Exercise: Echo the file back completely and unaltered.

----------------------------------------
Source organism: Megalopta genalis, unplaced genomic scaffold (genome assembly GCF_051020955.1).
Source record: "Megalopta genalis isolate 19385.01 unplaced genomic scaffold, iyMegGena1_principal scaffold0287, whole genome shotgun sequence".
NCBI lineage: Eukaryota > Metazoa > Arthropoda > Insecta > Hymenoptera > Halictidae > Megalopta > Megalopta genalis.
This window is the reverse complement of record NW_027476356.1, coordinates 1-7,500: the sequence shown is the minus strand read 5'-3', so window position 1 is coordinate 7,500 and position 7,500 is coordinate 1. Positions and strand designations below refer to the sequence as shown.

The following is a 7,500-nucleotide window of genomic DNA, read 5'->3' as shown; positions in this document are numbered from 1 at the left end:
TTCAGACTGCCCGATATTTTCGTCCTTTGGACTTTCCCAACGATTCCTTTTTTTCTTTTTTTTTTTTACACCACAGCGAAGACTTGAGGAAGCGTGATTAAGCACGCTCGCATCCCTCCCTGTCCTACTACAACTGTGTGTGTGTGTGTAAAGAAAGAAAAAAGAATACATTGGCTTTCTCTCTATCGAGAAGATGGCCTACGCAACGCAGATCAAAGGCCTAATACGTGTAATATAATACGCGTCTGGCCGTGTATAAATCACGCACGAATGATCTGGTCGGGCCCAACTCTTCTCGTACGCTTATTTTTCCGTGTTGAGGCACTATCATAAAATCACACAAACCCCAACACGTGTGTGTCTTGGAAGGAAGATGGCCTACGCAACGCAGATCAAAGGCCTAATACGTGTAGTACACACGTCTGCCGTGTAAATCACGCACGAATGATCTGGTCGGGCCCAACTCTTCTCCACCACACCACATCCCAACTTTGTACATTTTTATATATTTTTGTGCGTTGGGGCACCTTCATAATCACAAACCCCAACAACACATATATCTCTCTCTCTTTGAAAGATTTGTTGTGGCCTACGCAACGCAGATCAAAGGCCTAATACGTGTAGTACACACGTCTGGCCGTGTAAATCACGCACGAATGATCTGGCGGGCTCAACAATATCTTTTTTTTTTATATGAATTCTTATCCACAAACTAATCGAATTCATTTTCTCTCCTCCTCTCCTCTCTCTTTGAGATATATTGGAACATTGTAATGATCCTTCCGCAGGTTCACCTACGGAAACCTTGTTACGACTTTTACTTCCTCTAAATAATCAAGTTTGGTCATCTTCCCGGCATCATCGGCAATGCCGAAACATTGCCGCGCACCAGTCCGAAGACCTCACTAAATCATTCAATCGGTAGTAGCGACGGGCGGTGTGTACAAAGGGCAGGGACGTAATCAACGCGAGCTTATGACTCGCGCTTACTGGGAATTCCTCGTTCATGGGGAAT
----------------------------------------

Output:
Source organism: Megalopta genalis, unplaced genomic scaffold (genome assembly GCF_051020955.1).
Source record: "Megalopta genalis isolate 19385.01 unplaced genomic scaffold, iyMegGena1_principal scaffold0287, whole genome shotgun sequence".
NCBI lineage: Eukaryota > Metazoa > Arthropoda > Insecta > Hymenoptera > Halictidae > Megalopta > Megalopta genalis.
This window is the reverse complement of record NW_027476356.1, coordinates 1-7,500: the sequence shown is the minus strand read 5'-3', so window position 1 is coordinate 7,500 and position 7,500 is coordinate 1. Positions and strand designations below refer to the sequence as shown.

The following is a 7,500-nucleotide window of genomic DNA, read 5'->3' as shown; positions in this document are numbered from 1 at the left end:
TTCAGACTGCCCGATATTTTCGTCCTTTGGACTTTCCCAACGATTCCTTTTTTTCTTTTTTTTTTTTACACCACAGCGAAGACTTGAGGAAGCGTGATTAAGCACGCTCGCATCCCTCCCTGTCCTACTACAACTGTGTGTGTGTGTGTAAAGAAAGAAAAAAGAATACATTGGCTTTCTCTCTATCGAGAAGATGGCCTACGCAACGCAGATCAAAGGCCTAATACGTGTAATATAATACGCGTCTGGCCGTGTATAAATCACGCACGAATGATCTGGTCGGGCCCAACTCTTCTCGTACGCTTATTTTTCCGTGTTGAGGCACTATCATAAAATCACACAAACCCCAACACGTGTGTGTCTTGGAAGGAAGATGGCCTACGCAACGCAGATCAAAGGCCTAATACGTGTAGTACACACGTCTGCCGTGTAAATCACGCACGAATGATCTGGTCGGGCCCAACTCTTCTCCACCACACCACATCCCAACTTTGTACATTTTTATATATTTTTGTGCGTTGGGGCACCTTCATAATCACAAACCCCAACAACACATATATCTCTCTCTCTTTGAAAGATTTGTTGTGGCCTACGCAACGCAGATCAAAGGCCTAATACGTGTAGTACACACGTCTGGCCGTGTAAATCACGCACGAATGATCTGGCGGGCTCAACAATATCTTTTTTTTTTATATGAATTCTTATCCACAAACTAATCGAATTCATTTTCTCTCCTCCTCTCCTCTCTCTTTGAGATATATTGGAACATTGTAATGATCCTTCCGCAGGTTCACCTACGGAAACCTTGTTACGACTTTTACTTCCTCTAAATAATCAAGTTTGGTCATCTTCCCGGCATCATCGGCAATGCCGAAACATTGCCGCGCACCAGTCCGAAGACCTCACTAAATCATTCAATCGGTAGTAGCGACGGGCGGTGTGTACAAAGGGCAGGGACGTAATCAACGCGAGCTTATGACTCGCGCTTACTGGGAATTCCTCGTTCATGGGGAAT